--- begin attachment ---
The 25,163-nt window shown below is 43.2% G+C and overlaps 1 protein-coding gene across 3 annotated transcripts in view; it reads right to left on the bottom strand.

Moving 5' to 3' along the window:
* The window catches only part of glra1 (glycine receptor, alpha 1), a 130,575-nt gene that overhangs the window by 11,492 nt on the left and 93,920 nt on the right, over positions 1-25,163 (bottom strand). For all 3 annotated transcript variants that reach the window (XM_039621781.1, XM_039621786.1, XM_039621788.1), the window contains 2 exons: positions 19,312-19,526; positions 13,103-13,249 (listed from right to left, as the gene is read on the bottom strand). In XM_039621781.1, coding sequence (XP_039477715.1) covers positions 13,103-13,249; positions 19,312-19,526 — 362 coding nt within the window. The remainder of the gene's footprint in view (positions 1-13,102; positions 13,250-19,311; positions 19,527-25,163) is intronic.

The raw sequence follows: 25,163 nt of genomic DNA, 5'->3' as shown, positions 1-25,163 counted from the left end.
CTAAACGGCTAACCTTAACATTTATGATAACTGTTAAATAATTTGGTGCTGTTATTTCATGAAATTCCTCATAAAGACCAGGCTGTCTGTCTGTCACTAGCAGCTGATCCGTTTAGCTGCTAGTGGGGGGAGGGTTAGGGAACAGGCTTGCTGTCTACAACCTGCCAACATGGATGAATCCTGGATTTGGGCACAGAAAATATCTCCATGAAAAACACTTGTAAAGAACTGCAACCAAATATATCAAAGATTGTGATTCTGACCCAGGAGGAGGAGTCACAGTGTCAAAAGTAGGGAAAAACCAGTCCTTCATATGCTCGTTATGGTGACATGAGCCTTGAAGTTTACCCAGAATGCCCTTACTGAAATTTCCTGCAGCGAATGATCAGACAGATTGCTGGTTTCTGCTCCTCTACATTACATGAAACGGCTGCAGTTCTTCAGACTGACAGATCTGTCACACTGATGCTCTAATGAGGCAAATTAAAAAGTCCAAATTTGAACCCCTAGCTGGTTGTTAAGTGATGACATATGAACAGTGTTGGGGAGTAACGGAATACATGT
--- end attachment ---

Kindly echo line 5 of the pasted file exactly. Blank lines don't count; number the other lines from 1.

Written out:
CTAAACGGCTAACCTTAACATTTATGATAACTGTTAAATAATTTGGTGCTGTTATTTCATGAAATTCCTCATAAAGACCAGGCTGTCTGTCTGTCACTAGCAGCTGATCCGTTTAGCTGCTAGTGGGGGGAGGGTTAGGGAACAGGCTTGCTGTCTACAACCTGCCAACATGGATGAATCCTGGATTTGGGCACAGAAAATATCTCCATGAAAAACACTTGTAAAGAACTGCAACCAAATATATCAAAGATTGTGATTCTGACCCAGGAGGAGGAGTCACAGTGTCAAAAGTAGGGAAAAACCAGTCCTTCATATGCTCGTTATGGTGACATGAGCCTTGAAGTTTACCCAGAATGCCCTTACTGAAATTTCCTGCAGCGAATGATCAGACAGATTGCTGGTTTCTGCTCCTCTACATTACATGAAACGGCTGCAGTTCTTCAGACTGACAGATCTGTCACACTGATGCTCTAATGAGGCAAATTAAAAAGTCCAAATTTGAACCCCTAGCTGGTTGTTAAGTGATGACATATGAACAGTGTTGGGGAGTAACGGAATACATGT